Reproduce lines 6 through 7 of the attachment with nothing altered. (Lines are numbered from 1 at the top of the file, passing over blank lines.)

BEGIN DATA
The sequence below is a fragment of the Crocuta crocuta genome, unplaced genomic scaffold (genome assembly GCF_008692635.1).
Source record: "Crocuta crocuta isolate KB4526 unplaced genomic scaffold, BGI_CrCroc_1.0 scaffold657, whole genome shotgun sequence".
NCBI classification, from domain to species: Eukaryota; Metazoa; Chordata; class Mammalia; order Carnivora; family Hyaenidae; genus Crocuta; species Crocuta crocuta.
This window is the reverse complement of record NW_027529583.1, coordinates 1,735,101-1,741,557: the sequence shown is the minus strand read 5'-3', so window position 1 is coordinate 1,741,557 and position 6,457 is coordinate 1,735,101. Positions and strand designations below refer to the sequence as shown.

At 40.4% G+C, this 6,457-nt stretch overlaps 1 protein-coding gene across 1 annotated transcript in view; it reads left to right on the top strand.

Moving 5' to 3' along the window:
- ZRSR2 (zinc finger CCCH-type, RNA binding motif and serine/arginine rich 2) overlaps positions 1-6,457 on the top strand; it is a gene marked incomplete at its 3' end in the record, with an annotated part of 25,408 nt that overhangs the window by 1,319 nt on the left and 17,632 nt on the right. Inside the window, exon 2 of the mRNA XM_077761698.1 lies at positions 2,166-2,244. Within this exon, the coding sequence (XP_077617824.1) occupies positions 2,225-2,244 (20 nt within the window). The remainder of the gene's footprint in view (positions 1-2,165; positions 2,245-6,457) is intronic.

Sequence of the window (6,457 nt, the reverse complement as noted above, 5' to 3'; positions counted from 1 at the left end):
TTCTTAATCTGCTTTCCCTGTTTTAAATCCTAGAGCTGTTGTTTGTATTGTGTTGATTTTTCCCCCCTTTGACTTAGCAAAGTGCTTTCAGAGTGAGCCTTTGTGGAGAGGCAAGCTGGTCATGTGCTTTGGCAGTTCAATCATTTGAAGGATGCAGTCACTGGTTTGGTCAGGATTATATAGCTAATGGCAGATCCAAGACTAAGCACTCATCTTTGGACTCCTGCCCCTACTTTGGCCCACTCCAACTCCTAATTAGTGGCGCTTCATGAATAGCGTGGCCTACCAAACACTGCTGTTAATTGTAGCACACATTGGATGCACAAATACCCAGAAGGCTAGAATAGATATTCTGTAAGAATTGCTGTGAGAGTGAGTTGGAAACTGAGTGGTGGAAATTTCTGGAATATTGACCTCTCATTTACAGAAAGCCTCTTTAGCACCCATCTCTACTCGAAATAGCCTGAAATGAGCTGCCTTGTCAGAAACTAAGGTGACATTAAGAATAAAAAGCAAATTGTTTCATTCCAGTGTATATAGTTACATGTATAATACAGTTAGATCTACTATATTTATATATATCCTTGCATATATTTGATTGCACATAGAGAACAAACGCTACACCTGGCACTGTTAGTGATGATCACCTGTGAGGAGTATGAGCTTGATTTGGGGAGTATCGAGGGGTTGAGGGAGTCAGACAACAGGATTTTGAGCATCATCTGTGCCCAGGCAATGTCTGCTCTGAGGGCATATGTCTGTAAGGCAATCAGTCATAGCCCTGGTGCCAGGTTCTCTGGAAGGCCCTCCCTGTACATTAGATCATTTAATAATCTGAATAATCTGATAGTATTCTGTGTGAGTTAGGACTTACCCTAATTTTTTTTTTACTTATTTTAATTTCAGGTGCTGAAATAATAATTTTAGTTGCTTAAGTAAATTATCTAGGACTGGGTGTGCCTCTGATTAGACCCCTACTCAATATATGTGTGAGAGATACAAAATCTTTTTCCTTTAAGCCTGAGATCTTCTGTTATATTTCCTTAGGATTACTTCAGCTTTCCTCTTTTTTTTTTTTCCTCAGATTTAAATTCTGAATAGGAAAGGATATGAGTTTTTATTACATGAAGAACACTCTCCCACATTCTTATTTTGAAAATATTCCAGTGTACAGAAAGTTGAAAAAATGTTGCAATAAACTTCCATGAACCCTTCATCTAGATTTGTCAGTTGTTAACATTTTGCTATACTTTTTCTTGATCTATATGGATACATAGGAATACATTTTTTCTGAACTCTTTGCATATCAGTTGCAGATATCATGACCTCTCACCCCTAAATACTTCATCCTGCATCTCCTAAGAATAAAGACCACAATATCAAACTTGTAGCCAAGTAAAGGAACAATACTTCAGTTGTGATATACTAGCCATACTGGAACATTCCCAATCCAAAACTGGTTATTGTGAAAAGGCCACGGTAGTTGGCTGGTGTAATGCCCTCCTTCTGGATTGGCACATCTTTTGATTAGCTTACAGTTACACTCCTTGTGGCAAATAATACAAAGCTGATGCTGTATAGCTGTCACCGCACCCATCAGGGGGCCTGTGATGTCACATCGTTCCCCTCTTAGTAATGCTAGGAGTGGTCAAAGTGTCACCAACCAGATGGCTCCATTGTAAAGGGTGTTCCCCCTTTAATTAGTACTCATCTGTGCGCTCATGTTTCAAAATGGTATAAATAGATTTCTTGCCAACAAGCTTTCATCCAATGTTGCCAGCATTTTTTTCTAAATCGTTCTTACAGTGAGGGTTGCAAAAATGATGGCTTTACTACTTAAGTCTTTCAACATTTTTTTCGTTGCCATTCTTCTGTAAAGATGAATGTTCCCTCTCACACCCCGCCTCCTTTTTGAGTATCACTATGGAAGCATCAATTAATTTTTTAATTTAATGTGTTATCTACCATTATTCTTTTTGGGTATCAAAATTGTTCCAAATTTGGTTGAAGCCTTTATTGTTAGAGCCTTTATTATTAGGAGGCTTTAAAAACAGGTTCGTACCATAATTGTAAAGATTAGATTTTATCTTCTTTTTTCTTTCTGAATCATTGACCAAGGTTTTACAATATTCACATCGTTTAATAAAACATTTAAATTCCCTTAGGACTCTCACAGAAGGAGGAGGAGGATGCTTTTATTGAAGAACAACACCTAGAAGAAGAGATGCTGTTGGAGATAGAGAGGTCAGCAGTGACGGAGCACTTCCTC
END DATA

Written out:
Moving 5' to 3' along the window:
- ZRSR2 (zinc finger CCCH-type, RNA binding motif and serine/arginine rich 2) overlaps positions 1-6,457 on the top strand; it is a gene marked incomplete at its 3' end in the record, with an annotated part of 25,408 nt that overhangs the window by 1,319 nt on the left and 17,632 nt on the right. Inside the window, exon 2 of the mRNA XM_077761698.1 lies at positions 2,166-2,244. Within this exon, the coding sequence (XP_077617824.1) occupies positions 2,225-2,244 (20 nt within the window). The remainder of the gene's footprint in view (positions 1-2,165; positions 2,245-6,457) is intronic.